Home » 3PL/4PL » AISL airs views on transport cost

(The following was issued by the Association of International Shipping Lines following the release of a World Bank study on transport costs in Asia.)

THE Association of International Shipping Lines (AISL), consisting of major foreign lines plying the Philippine trade route, expresses deep concern over the manner the World Bank study on RP cross border trading cost was presented to the public by media. Citing World Bank figures, the news reports give the impression that the reason behind the high trading costs in the Philippines compared to Thailand, China and Singapore are the charges and fees imposed by foreign shipping lines. This is grossly unfair and misleading. Our stand is based on the following:

“The World Bank study needs to be reexamined. There are some costs that actually do not go to the lines. The domestic transshipment cost of $500, for example, being the most expensive component of the port and terminal handling costs which total $ 994 cannot be considered as a charge by the foreign lines. The public should be made aware that foreign carriers, under the present law on cabotage, are not allowed to transport goods between two domestic ports in the Philippines. Given this constraint, foreign lines have to contract the services of local carriers for the domestic leg of the voyage. The former pays for the freight and other incidental charges. The $500 paid by shippers to the foreign lines is simply a cost recovery and the latter do not gain any benefit from it;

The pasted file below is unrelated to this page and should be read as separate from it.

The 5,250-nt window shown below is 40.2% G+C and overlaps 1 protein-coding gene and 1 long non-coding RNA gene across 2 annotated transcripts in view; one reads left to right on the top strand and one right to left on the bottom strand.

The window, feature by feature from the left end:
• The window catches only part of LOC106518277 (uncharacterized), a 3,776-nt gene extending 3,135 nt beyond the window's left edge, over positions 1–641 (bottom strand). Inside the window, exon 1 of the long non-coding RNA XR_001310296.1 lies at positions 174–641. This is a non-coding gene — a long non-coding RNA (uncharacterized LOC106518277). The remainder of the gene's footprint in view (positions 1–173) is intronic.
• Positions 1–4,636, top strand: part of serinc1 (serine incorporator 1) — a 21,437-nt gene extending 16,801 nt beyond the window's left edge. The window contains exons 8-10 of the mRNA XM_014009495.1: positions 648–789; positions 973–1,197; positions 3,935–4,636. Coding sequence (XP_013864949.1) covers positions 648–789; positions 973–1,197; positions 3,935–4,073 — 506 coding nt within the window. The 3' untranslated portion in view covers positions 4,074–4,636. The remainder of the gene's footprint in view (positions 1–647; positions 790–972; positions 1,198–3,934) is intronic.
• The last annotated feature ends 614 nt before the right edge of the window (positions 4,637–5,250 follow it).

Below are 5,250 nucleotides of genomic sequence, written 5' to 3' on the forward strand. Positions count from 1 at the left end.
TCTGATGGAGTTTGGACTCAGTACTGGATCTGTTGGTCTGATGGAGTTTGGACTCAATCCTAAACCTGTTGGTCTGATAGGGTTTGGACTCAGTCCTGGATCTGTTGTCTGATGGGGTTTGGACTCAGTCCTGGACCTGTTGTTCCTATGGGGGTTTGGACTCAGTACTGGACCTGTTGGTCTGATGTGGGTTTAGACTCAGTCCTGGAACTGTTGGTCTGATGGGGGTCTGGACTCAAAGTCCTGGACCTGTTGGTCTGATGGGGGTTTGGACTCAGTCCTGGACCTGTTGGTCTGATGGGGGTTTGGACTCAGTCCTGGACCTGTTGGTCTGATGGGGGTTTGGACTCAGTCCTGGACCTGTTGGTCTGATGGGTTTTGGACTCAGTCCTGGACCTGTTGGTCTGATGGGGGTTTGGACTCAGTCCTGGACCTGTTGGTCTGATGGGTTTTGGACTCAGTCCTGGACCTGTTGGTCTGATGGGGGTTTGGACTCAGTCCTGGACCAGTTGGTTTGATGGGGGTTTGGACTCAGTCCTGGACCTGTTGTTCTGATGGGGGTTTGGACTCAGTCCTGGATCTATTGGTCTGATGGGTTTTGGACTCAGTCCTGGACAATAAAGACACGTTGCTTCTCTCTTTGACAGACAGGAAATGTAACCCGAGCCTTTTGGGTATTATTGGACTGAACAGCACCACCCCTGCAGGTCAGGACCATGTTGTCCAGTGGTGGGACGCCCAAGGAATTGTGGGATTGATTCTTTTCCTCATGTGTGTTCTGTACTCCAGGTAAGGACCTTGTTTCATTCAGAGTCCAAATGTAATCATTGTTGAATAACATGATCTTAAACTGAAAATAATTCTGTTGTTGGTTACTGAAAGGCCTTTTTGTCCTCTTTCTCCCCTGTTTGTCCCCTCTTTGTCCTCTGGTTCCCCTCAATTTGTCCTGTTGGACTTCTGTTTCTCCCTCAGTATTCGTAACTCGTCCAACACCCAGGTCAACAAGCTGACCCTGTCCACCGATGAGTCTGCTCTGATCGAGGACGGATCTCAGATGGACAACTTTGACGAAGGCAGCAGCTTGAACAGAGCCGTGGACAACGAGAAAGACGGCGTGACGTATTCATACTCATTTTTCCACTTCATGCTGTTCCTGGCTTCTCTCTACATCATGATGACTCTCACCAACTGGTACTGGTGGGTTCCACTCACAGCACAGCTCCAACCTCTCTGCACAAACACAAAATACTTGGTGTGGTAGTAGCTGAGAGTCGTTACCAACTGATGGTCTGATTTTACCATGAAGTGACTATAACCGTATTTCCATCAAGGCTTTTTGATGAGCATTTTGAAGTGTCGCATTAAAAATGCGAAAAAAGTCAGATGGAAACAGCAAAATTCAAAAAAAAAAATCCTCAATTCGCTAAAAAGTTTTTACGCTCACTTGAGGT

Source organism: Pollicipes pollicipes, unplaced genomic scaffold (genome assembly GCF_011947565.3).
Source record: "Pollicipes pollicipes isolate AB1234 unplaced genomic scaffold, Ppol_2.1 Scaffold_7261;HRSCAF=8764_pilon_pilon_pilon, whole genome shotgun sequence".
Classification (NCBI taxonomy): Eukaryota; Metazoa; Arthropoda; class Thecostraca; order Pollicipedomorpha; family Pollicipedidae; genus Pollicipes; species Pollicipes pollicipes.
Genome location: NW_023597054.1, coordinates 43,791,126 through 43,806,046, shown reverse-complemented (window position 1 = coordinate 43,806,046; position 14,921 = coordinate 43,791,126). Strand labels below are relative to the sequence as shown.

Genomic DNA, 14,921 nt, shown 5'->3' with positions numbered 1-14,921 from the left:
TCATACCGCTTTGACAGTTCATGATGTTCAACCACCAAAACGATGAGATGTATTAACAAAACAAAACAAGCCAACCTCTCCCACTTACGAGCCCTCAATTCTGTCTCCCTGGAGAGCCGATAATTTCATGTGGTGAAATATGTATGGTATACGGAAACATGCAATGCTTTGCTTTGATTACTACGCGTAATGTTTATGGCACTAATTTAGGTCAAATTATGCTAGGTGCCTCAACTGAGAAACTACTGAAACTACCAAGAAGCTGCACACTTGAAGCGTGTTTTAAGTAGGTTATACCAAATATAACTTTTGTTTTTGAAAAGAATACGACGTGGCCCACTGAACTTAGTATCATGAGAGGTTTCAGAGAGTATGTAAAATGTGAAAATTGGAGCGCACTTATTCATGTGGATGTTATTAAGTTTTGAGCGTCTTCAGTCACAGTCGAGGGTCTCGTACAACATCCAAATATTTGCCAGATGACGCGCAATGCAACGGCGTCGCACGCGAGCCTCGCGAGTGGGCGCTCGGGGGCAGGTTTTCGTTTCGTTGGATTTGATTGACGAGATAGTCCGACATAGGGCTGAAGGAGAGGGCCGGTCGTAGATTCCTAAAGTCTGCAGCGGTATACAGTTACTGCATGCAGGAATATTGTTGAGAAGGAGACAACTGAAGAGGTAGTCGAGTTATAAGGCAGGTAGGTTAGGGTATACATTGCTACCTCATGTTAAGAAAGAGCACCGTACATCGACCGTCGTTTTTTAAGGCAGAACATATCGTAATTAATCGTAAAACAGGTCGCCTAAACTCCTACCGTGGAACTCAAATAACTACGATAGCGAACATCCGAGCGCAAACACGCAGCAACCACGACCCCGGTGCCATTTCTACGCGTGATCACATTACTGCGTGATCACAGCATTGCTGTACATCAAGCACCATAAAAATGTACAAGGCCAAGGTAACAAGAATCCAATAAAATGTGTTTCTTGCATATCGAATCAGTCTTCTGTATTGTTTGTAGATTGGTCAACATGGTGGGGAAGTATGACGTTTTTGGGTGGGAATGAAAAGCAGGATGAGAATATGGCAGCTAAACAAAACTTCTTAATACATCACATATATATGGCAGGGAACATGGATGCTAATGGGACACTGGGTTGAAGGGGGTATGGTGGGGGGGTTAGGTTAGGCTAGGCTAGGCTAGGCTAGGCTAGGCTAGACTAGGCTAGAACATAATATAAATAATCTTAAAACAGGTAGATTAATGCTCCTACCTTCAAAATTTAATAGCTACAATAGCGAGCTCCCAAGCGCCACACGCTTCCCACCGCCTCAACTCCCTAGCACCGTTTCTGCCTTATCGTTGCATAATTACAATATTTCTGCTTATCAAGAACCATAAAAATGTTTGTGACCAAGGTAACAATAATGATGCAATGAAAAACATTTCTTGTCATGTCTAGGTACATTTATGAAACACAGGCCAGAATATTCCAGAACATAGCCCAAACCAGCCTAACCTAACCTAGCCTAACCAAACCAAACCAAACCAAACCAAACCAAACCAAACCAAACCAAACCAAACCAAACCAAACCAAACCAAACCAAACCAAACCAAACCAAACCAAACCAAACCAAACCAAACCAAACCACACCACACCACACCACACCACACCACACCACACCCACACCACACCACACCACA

“The study made on Thailand, Singapore and China dealt only with expenses incurred for direct export and did not consider the domestic transshipment cost which was applied in the Philippine case. Thus, deducting the domestic transshipment cost of $500 from the WB figure of $1,336 , total trading cost in the Philippines will be $836 compared to Thailand’s $ 848;

Additionally, the following should be considered:

“Philippine shippers are competing for vessel space on foreign lines with other Asian countries and therefore have to pay market rates;

“The shipping lines’ level of charges is dictated by market forces. To cite as an example, the Manila-Hongkong freight rate could go as low at US$50 per container. International shipping today has become a highly competitive vehicle of global trade that should always remain deregulated;

“Based on the 17th Survey of Investment-Related Cost Comparison in Major Cities and Regions in Asia conducted in March 2007 by the Overseas Research Department of the Japan External Trade Organization, rate for a 40-footer export container from Manila and Cebu to Japan is lower compared to other Southeast Asian countries like Bangkok, Singapore and Jakarta;

“Shipping line rates are influenced by new impositions of the government authority like increases in port tariffs. Foreign lines cannot simply absorb these increases but have to pass it on to importers/exporters.

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